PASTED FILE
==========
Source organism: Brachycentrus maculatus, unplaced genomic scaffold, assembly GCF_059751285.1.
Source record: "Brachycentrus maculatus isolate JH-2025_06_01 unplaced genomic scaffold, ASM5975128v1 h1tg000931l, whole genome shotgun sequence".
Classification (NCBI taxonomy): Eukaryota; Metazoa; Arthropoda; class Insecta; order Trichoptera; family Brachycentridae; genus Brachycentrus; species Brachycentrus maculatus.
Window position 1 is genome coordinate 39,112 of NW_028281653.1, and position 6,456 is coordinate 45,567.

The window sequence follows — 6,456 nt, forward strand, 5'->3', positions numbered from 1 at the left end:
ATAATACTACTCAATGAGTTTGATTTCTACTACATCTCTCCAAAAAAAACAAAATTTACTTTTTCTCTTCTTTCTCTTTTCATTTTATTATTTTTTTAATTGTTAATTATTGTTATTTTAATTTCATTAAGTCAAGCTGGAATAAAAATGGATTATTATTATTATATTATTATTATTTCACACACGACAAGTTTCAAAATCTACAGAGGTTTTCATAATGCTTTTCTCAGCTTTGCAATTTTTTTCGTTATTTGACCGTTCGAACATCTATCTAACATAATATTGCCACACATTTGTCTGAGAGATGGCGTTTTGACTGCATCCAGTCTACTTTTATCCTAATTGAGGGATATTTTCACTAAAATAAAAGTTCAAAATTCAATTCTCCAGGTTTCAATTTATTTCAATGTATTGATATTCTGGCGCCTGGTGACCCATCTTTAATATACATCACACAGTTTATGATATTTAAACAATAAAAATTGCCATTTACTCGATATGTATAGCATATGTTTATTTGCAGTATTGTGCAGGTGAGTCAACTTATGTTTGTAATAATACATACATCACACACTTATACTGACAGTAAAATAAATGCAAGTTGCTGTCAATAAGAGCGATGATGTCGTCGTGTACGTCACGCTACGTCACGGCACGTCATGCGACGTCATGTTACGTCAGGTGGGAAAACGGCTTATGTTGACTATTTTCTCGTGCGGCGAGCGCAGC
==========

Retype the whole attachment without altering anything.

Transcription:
Source organism: Brachycentrus maculatus, unplaced genomic scaffold, assembly GCF_059751285.1.
Source record: "Brachycentrus maculatus isolate JH-2025_06_01 unplaced genomic scaffold, ASM5975128v1 h1tg000931l, whole genome shotgun sequence".
Classification (NCBI taxonomy): Eukaryota; Metazoa; Arthropoda; class Insecta; order Trichoptera; family Brachycentridae; genus Brachycentrus; species Brachycentrus maculatus.
Window position 1 is genome coordinate 39,112 of NW_028281653.1, and position 6,456 is coordinate 45,567.

The window sequence follows — 6,456 nt, forward strand, 5'->3', positions numbered from 1 at the left end:
ATAATACTACTCAATGAGTTTGATTTCTACTACATCTCTCCAAAAAAAACAAAATTTACTTTTTCTCTTCTTTCTCTTTTCATTTTATTATTTTTTTAATTGTTAATTATTGTTATTTTAATTTCATTAAGTCAAGCTGGAATAAAAATGGATTATTATTATTATATTATTATTATTTCACACACGACAAGTTTCAAAATCTACAGAGGTTTTCATAATGCTTTTCTCAGCTTTGCAATTTTTTTCGTTATTTGACCGTTCGAACATCTATCTAACATAATATTGCCACACATTTGTCTGAGAGATGGCGTTTTGACTGCATCCAGTCTACTTTTATCCTAATTGAGGGATATTTTCACTAAAATAAAAGTTCAAAATTCAATTCTCCAGGTTTCAATTTATTTCAATGTATTGATATTCTGGCGCCTGGTGACCCATCTTTAATATACATCACACAGTTTATGATATTTAAACAATAAAAATTGCCATTTACTCGATATGTATAGCATATGTTTATTTGCAGTATTGTGCAGGTGAGTCAACTTATGTTTGTAATAATACATACATCACACACTTATACTGACAGTAAAATAAATGCAAGTTGCTGTCAATAAGAGCGATGATGTCGTCGTGTACGTCACGCTACGTCACGGCACGTCATGCGACGTCATGTTACGTCAGGTGGGAAAACGGCTTATGTTGACTATTTTCTCGTGCGGCGAGCGCAGC